People Power

A nonexhaustive list of faculty, staff, alumni and donors making a difference in sustainability

Tuesday, August 29, 2017
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UNH SUSTAINABILITY FACTS: More than 300 of the university’s faculty members are engaged in sustainability research

Former UNH provost John Aber is a world-renowned expert in natural resources and the environment who today concentrates most of his research in the area of sustainable ecosystem management. He co-authored “The Sustainable Learning Community” with Tom Kelly and pioneered the aerobic composting technique in use at UNH’s first-in-the-nation Organic Dairy Research Farm, which generates heat energy for use on the farm.

UNH’s commitment to LEED-certified construction and renovation is led by Doug Bencks, university architect and director of campus planning. In nearly three decades at UNH, Bencks has spearheaded projects that marry original campus architecture with the design and construction of modern buildings.

Elizabeth Burakowski ’07G, ’13G works in climate change and citizen science. A research assistant professor in UNH’s Institute for the Study of Earth, Oceans, and Space, Burakowski uses climate models, observations and remote sensing to understand how changes in landcover influence surface temperature and fluxes of energy and water landscapes interact with surface climate.

Joanne Burke is the Thomas W. Haas Professor in Sustainable Food Systems, providing leadership for the university’s efforts to advance sustainable agriculture, food choices, nutrition, and economic and social well-being on campus and beyond. She’s also a clinical professor in nutrition in the College of Life Sciences and Agriculture and director of the UNH dietetic internship program.

As associate vice president of energy and campus development, former UNHer Paul Chamberlin spearheaded the university’s EcoLine project and efforts to bring the cogeneration plant online, which today provides 85 percent of the Durham campus’ energy needs.

History professor Kurk Dorsey has written two books on environmental diplomacy issues and edited a third. He’s the author of “Whales and Nations: Environmental Diplomacy on the High Seas” and “The Dawn of Conservation Diplomacy: U.S.-Canadian Wildlife Protection Treaties in the Progressive Era.” He edited “City, Country, Empire: Landscapes in Environmental History” with fellow UNH historian Jeffry Diefendorf.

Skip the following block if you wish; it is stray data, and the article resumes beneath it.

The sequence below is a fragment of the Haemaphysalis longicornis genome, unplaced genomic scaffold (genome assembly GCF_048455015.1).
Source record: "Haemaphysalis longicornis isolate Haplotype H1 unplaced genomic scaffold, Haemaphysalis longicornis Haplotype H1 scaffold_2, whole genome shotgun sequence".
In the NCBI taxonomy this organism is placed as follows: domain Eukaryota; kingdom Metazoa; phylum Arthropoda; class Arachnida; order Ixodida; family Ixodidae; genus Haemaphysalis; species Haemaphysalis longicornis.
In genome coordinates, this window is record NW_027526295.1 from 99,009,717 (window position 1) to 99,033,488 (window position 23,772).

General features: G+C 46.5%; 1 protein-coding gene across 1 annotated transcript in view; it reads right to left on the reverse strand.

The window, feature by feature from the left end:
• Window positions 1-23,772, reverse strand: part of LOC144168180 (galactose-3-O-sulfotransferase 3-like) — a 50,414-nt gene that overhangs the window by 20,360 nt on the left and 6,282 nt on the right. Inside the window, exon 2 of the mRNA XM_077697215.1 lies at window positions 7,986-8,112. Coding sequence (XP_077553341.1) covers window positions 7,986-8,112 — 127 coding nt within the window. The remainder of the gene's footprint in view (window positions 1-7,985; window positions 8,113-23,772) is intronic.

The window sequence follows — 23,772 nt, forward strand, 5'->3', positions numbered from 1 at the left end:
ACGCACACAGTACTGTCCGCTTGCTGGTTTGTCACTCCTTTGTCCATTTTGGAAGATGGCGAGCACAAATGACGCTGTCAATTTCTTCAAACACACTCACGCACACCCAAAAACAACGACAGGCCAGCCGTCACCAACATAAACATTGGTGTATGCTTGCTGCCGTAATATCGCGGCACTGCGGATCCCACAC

Starting with his virtual inauguration in 2008, UNH President Mark Huddleston has led by example in ensuring that sustainability remains a leading priority for UNH. Huddleston also elevated the profile of the university’s efforts early in his tenure by moving the Sustainability Institute into the provost’s office and appointing Tom Kelly as UNH’s first chief sustainability officer.

Through his work in social justice theatre, theatre and dance professor David Kaye has helped expand many students’ — and others’ — understanding of sustainability beyond the sciences. “A sustainable future requires us to ask a fundamental question: What do we really need to live a good life?” he explains.

Tom Kelly founded UNH’s Sustainability Institute, then called the Office of Sustainability, in 1997. Today he’s the institute’s executive director and the university’s chief sustainability officer. He co-edited and authored the 2009 book “The Sustainable Learning Community: One University’s Journey to the Future” and is a founding convener of Food Solutions New England, a six-state network working to realize a shared vision for a sustainable regional food system.

In his four decades as a professor of natural resources, William Mautz educated a full generation of UNH students about conservation practices and environmental issues. He worked closely with the UNH Foundation to help define and cultivate Oliver Hubbard’s sustainability-focused gifts and was involved in establishing the Sustainability Institute.

A UNH Law professor and director of the school’s accreditation and academic integration program, Margaret McCabe is also a food and society faculty fellow with the Sustainability Institute. McCabe provides leadership to engage the UNH community in efforts to advance sustainable agriculture, food choices, nutrition and economic and social wellbeing.